As I mentioned briefly in my last post, my appliqué design is comprised of a ¼" vine that snakes around the border of my quilt. The vine is decorated with 85 curvy flower and leaf shapes. It's a very lovely border design, by the way - I just do not think that it is working in the specific case of my quilt.
The best way for me to explain why I do not think that the border works in the case of my quilt is to show you the pictures that I took while I was working on pinning the vine:
Yup, I pinned that fabric vine very carefully and very badly to my quilt top at least 5 times. I did not take a photograph of my first effort; it was just too embarassing bad. It took me hours and hours, over the course of about three days to do all that pinning. Each time, I would spend ages staring dubiously at the result before sighing and taking the vine off again.
After my 5th attempt or so (just in case I was suffering from a temporary bout of snaking vine sickness) I left the vine pinned to the quilt top for two days without the blue masking tape guides, while I worked on something else. Y'know, just to see if that improved how I felt about it:
In the end though, I just had to fall on my sword and admit that the vine was not working for me. I took it off and tried not to wince about all of those hours of fruitless pinning. Why wasn't it working for me? Well, I just felt that:
- the border was fighting for attention with the centre of the quilt - my eye was not sure whether to look at the centre of the quilt or at the border; and
- the curves of the snaking vine were at odds with the strong geometry of the quilt centre. For me, they were interrupting the very strong left to right and bottom to top movement of my flying birds. I quite like that movement.
Now, these problems are not apparent at all in the original design of the quilt. In fact, I am willing to bet that when I get to class on the 18th September, I will see other people's snaking vines on their quilt tops, they will be utterly gorgeous and I will feel as sick as a parrot for not perservering with my own!
I am wondering if they are troubling me on my quilt because I have strong colour contrasts in my blocks and quite strong colours in my appliqué shapes?
Perhaps if I had chosen a more subtle colour combination, I would not have tripped over this problem?
Perhaps the geometric centre would have faded a little more into the background and allowed the curvaceous border skip happily around the edges?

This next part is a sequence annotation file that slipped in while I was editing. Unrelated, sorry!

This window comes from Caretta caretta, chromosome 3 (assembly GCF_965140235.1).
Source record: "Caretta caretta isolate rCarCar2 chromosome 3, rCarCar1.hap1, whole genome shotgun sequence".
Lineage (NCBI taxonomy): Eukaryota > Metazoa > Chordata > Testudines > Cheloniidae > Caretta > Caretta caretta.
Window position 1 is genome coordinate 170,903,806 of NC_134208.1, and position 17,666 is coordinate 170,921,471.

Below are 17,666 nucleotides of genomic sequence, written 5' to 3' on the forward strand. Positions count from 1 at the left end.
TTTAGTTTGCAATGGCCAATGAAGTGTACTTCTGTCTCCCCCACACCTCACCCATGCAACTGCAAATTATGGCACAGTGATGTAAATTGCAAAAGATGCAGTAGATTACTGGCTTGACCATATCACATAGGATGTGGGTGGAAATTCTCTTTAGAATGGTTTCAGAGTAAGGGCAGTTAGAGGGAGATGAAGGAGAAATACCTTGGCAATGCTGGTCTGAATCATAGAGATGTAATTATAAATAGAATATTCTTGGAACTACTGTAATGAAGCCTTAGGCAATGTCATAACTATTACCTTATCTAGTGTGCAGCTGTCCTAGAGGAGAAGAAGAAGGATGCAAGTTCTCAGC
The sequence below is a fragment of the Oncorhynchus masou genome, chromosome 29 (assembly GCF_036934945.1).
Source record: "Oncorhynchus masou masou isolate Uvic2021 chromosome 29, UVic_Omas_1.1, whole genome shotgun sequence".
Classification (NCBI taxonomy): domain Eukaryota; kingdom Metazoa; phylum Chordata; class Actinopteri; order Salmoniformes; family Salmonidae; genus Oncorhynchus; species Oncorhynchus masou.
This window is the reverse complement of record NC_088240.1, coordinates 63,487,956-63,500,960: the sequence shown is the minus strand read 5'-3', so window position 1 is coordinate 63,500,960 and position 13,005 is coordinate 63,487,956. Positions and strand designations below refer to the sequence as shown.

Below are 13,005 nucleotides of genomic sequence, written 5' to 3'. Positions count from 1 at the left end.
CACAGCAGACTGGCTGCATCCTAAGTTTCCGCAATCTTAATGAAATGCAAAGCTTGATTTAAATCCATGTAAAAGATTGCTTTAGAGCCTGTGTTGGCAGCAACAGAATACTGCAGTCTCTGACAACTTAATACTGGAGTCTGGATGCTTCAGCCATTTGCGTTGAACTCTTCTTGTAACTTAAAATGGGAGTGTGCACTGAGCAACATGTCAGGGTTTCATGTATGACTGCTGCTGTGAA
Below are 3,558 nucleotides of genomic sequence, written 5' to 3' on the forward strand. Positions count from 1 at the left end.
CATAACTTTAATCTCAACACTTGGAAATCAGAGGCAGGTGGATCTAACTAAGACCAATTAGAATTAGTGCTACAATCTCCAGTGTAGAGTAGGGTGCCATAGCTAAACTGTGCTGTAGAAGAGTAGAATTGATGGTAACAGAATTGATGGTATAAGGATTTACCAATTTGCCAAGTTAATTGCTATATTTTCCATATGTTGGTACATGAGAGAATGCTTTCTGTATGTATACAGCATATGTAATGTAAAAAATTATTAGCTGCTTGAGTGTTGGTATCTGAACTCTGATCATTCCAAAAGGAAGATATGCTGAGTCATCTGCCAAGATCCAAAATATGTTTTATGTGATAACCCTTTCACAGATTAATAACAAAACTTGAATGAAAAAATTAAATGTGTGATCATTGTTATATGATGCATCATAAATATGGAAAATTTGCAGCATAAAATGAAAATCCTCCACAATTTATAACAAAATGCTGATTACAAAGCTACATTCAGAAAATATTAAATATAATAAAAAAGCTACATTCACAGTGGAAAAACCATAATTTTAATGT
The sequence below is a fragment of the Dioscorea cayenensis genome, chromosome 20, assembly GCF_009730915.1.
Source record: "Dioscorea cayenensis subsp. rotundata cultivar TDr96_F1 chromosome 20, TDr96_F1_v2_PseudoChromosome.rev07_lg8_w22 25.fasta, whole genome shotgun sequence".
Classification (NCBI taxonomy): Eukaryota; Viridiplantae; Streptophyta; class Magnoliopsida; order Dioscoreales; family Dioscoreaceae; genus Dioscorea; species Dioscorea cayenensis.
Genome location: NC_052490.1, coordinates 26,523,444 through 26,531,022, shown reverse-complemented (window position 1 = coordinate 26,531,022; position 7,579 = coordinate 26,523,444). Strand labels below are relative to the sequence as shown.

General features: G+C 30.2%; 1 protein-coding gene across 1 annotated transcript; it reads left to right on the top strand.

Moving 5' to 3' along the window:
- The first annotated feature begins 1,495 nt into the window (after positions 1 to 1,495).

When I started work on this quilt I was feeling very homesick. I know that I have worked this into my quilt.
Pretty much from the outset, I knew that I wanted to hang this quilt on the North facing wall of my studio, between my two studio windows. So I added three blocks to the bottom of my quilt to extend it from being a 9 block quilt to a 12 block quilt. This means that the centre of my quilt has the same number of blocks as the panes of glass in my studio windows.
When I put my blocks together, I oriented them so that my flying birds would point North East. This happens to be the aeroplane flight path from Western Canada back to the UK.
When I was working on my quilt before I went home for the summer, I did not see this as being negative. I was really looking forwards to seeing all of my friends and family. I really wanted to get on a plane and follow my bird blocks North East. However, now that I am back, I keep looking at my quilt and I see the homesickness that I stitched into the centre of it.
This is bothering me a bit. Rather than frame and prettify my statement of homesickness with a lovely, curvy, flowery, hand stitched vine, I would like to work on my quilt so that it makes a more positive and balanced statement.
Do you know? I think that without the headspace problem, I might have battled on with the original border design. However, the fact that I am struggling with it from this perspective as well has lent a bit of weight to abandoning it and attempting something else.
With this in mind, I have been playing with some ideas that I'd like to share. I think that the opportunity to address the above lies in adjusting my border design and selecting appropriate patterns to stitch together the layers of my quilt.
Also, in view of the fact that it is now the 1st September, I am hoping that my alternative appliqué border idea will be a little less daunting and a bit more possible for a ham fisted hand sewer to achieve - at least I hope so!